Automobiles lose steam as bicycles become the world's fastest growing mode of personal transportation
[Note: This was originally published on 13.7 Billion Years as part of "Reports from 2050," a series of imagined reports from the year 2050, based on current news, recent discoveries and scientific predictions. To see what's real and what's not, click on the links within the text.]
by Reynard Loki, 13.7 Billion Years
"When I see an adult on a bicycle, I do not despair for the future of the human race." ~H.G. Wells
JANUARY 17, 2050 (San Diego) -- Four decades ago, in 2010, the San Diego Association of Governments introduced the 2050 Regional Transportation Plan, California's first RTP to reach the board of directors approval stage while trying to comply with state-mandated pollution reduction goals. It included $2.58 billion to create a system of expanded and interconnected bike paths to serve commuter and recreational cyclists.
Considering that the United States accounts for half of the total global emission of automobile carbon dioxide, the main global warming gas, the move towards human-powered transport has been a necessary one.
"The bicycle is a curious vehicle," Australian prime minister John Howard once said. "Its passenger is its engine." That curiosity is precisely what makes it healthy not only for the planet, but also for the rider. According to the American Heart Association, one pound equals 3,500 calories, and countless of them have been successfully burned off through bike riding (which many kinesiologists will agree is easier on your joints than running or speed-walking).
Also in 2010, Bicycling.com released "America's Best Bike Cities," a list of the 50 most two-wheel-friendly cities in the nation. The top 10 in descending order were Chicago, Tucson, New York, Madison, San Francisco, Eugene (Oregon), Seattle, Boulder, Portland (Oregon) and Minneapolis.
"In cities the number of street lanes dedicated to public vehicles and bicycles would increase and more people would choose to walk or ride a bike to work," predicted the 2005 report "Energy to 2050: Scenarios for a Sustainable Future" by the Paris-based International Energy Agency. "In many cities the trend towards increased urban sprawl would start to be reversed, and city planning would encourage more compact city development patterns."
Indeed, over the past four decades, the growth of urban sprawl has slowed down to a crawl as people have accumulated in cities. Some suburbs have emptied out. San Diego's population has doubled in the past four decades, to 2.6 million. California's population is approaching 60 million, adding nearly 23 million people in the last 50 years. The majority of them are in the mega-cities of Los Angeles, San Diego, San Jose and San Francisco. And a lot of them are riding bikes.
In addition to the rise of bike riding, public transportation has become central to urban life. Some mega-cities like New York have banned automobiles altogether. "The car system's resource appropriation is a black hole," according to BanTheCar.com. "It consumes an enormous amount of energy, labour and material in space monopolisation, collision remediation, the doughnut effect [and] inflated infrastructure costs."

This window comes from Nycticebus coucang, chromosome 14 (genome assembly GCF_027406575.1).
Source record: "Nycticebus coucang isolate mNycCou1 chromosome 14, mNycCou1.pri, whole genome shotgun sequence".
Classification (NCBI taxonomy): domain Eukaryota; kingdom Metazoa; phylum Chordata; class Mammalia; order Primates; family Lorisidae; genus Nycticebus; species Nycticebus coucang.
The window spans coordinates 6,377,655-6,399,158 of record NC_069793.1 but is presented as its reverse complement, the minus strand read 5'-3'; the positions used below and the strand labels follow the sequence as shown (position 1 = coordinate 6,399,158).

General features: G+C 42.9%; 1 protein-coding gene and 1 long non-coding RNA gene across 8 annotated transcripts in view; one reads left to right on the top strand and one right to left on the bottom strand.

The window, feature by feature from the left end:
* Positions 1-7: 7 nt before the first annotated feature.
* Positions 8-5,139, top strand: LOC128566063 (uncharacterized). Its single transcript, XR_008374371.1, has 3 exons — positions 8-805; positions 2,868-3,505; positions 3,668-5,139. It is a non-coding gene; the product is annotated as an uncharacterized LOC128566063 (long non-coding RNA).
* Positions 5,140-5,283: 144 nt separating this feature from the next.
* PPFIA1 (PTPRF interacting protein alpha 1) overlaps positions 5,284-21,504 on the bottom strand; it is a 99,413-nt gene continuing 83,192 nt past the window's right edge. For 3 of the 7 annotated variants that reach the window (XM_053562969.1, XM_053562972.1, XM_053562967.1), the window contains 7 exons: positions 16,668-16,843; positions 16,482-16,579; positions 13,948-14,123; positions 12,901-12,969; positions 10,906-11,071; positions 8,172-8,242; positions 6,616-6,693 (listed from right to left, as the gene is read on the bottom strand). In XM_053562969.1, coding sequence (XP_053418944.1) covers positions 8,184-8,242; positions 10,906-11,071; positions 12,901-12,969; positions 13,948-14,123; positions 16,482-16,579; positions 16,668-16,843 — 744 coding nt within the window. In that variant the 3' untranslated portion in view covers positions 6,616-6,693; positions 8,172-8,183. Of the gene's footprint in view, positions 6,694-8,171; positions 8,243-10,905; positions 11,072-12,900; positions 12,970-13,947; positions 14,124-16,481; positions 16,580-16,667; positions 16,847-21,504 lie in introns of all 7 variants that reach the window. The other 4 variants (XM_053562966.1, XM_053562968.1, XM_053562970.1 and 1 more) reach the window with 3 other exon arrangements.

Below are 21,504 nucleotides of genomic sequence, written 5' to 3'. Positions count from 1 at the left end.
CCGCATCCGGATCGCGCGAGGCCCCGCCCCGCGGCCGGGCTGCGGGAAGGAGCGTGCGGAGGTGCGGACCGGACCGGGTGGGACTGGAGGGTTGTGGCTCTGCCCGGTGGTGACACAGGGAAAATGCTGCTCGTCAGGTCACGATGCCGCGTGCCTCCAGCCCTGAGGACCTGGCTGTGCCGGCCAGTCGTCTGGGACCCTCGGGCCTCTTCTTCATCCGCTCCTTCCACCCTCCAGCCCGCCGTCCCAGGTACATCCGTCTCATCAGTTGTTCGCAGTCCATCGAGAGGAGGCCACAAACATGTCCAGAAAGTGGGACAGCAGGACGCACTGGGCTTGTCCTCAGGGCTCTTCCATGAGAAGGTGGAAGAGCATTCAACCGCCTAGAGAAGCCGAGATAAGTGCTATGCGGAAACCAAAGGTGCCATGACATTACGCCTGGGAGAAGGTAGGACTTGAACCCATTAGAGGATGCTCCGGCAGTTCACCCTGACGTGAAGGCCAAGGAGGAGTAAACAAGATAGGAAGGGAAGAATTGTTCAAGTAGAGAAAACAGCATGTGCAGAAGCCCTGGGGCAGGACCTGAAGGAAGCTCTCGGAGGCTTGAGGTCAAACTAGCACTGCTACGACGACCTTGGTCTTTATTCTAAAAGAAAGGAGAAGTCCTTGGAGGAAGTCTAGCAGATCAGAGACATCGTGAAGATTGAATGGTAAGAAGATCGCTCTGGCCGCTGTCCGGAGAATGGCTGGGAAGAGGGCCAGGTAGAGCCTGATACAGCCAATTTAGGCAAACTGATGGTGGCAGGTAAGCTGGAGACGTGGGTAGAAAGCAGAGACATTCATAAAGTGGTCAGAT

High-end, super-efficient bicycles have eclipsed automobiles (even hybrid ones) as the latest status symbols. Apartments have remained relatively small in cities, while new houses continue to be downsized in the name of efficiency and carbon footprint reduction. In these compact spaces, bicycles make sense.
"As recently as 1965, world production of cars and bikes was essentially the same, with each at nearly 20 million, but as of 2003 bike production had climbed to over 100 million per year compared with 42 million cars," according to the statistics website Worldometers.
Many cities have adopted public transit systems for urban cyclists, such as the one introduced at the beginning of the century by the Colorado-based firm Bicycle Transit Systems (BTS), which features an enclosed airflow enhanced system to make cycling 90% more efficient than riding outdoors. In 2010, Transport for London (TFL) announced a 70% increase in bike ridership over the same period during the previous year thanks to the city's "Cycle Superhighways." That translates to less carbon dioxide emissions -- and better health for cycling Londoners.
But the rise of bicycles is not just a Western world trend. In Africa, sustainable and inexpensive bamboo bikes are now available across the continent. And four of the top five producers of bicycles are Asian -- China, India, Taiwan and Japan. Along with the European Union, these nations constitute 87% of global production, according to Worldometers, which also notes that in 2004, China alone had around 58% of the world market. It is nearly impossible to calculate, but there are billions of bicycles in the world. And it is probably safe to say that around half of them are in China.
"The bicycle is the most civilized conveyance known to man," wrote British author Iris Murdoch in her 1965 novel The Red and the Green. "Other forms of transport grow daily more nightmarish. Only the bicycle remains pure in heart."
Today, this pure-hearted, two-wheeled, human-powered vehicle is helping the Earth -- and Earthlings -- breathe an unpolluted sigh of relief.
image: poster for Motocycles Comiot, 1899 (credit: Théophile Alexandre Steinlen 1859-1923, Wikimedia Commons)